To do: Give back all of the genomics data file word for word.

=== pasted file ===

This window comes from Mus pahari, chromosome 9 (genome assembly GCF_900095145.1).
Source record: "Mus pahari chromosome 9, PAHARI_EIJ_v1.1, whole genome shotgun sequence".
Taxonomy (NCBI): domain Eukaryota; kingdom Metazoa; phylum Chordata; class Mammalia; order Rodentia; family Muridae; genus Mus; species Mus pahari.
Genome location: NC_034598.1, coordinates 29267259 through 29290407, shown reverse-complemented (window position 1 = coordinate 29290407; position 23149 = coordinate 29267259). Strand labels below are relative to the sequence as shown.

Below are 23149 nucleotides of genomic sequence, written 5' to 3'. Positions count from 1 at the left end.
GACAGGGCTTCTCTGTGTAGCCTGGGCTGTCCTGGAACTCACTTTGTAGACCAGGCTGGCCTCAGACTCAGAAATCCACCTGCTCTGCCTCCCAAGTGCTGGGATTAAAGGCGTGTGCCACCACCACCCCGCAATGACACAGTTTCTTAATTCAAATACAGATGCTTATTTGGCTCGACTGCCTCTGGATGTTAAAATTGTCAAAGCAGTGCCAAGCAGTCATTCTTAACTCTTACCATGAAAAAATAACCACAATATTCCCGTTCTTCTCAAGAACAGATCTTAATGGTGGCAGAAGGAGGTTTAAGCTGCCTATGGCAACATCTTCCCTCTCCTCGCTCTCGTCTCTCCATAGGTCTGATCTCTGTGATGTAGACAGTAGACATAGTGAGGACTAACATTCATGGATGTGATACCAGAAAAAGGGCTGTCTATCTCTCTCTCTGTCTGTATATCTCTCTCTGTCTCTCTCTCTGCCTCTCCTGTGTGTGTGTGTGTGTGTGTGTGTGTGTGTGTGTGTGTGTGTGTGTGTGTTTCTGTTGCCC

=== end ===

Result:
This window comes from Mus pahari, chromosome 9 (genome assembly GCF_900095145.1).
Source record: "Mus pahari chromosome 9, PAHARI_EIJ_v1.1, whole genome shotgun sequence".
Taxonomy (NCBI): domain Eukaryota; kingdom Metazoa; phylum Chordata; class Mammalia; order Rodentia; family Muridae; genus Mus; species Mus pahari.
Genome location: NC_034598.1, coordinates 29267259 through 29290407, shown reverse-complemented (window position 1 = coordinate 29290407; position 23149 = coordinate 29267259). Strand labels below are relative to the sequence as shown.

Below are 23149 nucleotides of genomic sequence, written 5' to 3'. Positions count from 1 at the left end.
GACAGGGCTTCTCTGTGTAGCCTGGGCTGTCCTGGAACTCACTTTGTAGACCAGGCTGGCCTCAGACTCAGAAATCCACCTGCTCTGCCTCCCAAGTGCTGGGATTAAAGGCGTGTGCCACCACCACCCCGCAATGACACAGTTTCTTAATTCAAATACAGATGCTTATTTGGCTCGACTGCCTCTGGATGTTAAAATTGTCAAAGCAGTGCCAAGCAGTCATTCTTAACTCTTACCATGAAAAAATAACCACAATATTCCCGTTCTTCTCAAGAACAGATCTTAATGGTGGCAGAAGGAGGTTTAAGCTGCCTATGGCAACATCTTCCCTCTCCTCGCTCTCGTCTCTCCATAGGTCTGATCTCTGTGATGTAGACAGTAGACATAGTGAGGACTAACATTCATGGATGTGATACCAGAAAAAGGGCTGTCTATCTCTCTCTCTGTCTGTATATCTCTCTCTGTCTCTCTCTCTGCCTCTCCTGTGTGTGTGTGTGTGTGTGTGTGTGTGTGTGTGTGTGTGTGTGTGTGTGTTTCTGTTGCCC